Edward Allen Carter: United States Army Staff Sergeant and Medal of Honor Recipient

0 Posted by - May 6, 2018 - Black History, BLACK MEN, BLACKS IN THE MILITARY, History, LATEST POSTS

Edward Allen Carter, Jr., joined enlisted in the United States Army in 1941, and because of his previous experience in the Chinese National Army in less than a year, he was promoted to staff sergeant.

Carter was born on May 26, 1916, in Los Angeles, California, but because his parents were missionaries, he grew up in India and Shanghai, China. While in Shanghai, Carter joined the Chinese National Army fighting against the Japanese.

On March 23, 1945, Carter, who at the time was a 28-year-old infantry staff sergeant, heroically acted when the tank on which he was riding was hit by bazooka fire. Dismounted, Carter led three soldiers across an open field. In the process, two of the men were killed and the other seriously wounded.

Carter continued alone and was wounded five times before being forced to take cover. Eight German soldiers tried to capture him, but he killed six and captured the remaining two. He used the two captured Germans as a shield from enemy fire as he recrossed the field. His prisoners provided valuable information on enemy-troop disposition for his unit. For this, he was awarded the Medal of Honor.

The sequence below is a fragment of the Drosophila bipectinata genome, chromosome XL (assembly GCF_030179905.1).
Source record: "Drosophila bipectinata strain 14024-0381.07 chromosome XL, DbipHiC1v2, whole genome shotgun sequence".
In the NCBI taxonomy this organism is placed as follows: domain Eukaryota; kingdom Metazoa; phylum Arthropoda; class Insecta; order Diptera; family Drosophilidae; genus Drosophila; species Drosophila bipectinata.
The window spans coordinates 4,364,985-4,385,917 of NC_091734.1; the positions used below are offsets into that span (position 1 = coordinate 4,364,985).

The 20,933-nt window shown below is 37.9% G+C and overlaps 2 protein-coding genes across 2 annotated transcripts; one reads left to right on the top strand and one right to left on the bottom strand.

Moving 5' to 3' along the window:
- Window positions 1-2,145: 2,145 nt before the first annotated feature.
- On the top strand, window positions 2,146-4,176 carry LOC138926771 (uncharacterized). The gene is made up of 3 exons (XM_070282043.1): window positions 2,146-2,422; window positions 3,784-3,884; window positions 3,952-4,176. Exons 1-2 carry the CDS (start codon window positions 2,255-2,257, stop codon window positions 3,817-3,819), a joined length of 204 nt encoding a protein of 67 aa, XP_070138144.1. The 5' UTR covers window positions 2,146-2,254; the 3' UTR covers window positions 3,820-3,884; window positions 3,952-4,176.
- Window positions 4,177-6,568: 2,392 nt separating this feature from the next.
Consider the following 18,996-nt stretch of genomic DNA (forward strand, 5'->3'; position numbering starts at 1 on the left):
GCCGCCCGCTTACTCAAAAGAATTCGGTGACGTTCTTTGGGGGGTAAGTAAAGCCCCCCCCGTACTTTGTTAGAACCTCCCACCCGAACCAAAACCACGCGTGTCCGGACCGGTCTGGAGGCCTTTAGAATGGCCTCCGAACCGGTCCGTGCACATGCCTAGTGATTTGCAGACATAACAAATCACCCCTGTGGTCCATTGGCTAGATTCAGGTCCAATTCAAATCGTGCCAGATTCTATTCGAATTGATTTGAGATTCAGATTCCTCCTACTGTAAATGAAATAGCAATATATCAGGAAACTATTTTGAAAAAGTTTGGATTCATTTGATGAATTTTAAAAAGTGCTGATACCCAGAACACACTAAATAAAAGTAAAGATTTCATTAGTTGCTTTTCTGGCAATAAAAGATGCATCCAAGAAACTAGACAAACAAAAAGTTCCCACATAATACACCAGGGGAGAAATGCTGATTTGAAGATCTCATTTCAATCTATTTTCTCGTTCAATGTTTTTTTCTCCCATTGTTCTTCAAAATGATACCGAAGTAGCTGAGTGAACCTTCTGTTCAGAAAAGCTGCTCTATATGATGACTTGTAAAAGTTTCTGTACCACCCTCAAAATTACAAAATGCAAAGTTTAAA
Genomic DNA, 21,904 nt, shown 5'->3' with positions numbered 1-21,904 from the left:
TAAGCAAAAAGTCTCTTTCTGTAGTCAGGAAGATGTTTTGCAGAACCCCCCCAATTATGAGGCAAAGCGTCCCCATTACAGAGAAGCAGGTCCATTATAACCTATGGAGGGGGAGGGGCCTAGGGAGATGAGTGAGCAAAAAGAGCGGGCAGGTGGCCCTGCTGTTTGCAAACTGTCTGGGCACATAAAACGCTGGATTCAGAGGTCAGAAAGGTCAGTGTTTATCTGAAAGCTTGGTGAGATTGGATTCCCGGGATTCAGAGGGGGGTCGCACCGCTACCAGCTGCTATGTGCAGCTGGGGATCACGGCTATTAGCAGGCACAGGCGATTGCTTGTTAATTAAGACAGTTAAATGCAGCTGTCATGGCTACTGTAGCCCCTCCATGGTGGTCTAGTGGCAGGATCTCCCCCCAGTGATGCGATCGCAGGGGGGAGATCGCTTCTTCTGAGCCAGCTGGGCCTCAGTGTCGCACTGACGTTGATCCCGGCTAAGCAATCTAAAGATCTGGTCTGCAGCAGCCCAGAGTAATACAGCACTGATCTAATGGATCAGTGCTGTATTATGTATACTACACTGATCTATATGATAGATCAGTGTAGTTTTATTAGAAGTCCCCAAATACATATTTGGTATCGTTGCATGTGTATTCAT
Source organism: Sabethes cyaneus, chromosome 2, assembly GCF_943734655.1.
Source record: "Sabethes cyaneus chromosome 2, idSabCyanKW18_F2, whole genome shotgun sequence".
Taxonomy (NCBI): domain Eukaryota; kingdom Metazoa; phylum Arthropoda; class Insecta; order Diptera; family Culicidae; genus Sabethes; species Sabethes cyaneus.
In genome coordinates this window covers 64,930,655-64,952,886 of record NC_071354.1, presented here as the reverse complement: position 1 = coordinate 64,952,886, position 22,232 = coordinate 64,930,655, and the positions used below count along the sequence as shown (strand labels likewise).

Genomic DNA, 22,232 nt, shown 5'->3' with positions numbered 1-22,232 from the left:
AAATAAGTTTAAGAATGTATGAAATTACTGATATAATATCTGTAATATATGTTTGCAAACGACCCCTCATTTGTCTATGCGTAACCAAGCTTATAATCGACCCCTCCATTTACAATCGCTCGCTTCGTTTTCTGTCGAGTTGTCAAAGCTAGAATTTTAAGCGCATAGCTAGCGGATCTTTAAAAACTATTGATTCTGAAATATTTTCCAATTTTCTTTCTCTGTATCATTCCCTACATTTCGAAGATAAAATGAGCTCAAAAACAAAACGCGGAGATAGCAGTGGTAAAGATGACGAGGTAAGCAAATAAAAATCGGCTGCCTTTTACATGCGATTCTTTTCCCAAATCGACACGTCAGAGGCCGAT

Carter was refused re-enlistment in Army in 1949 because of unfounded allegations that, as a result of his affiliation with the Abraham Lincoln Brigade and a Welcome Home Joe Dinner, he had communist contacts and allegiances.

He was one of seven African-American soldiers who was awarded the Medal of Honor on January 13, 1997, by President Bill Clinton. Edward Allen Carter Jr. died of lung cancer on January 30, 1963.





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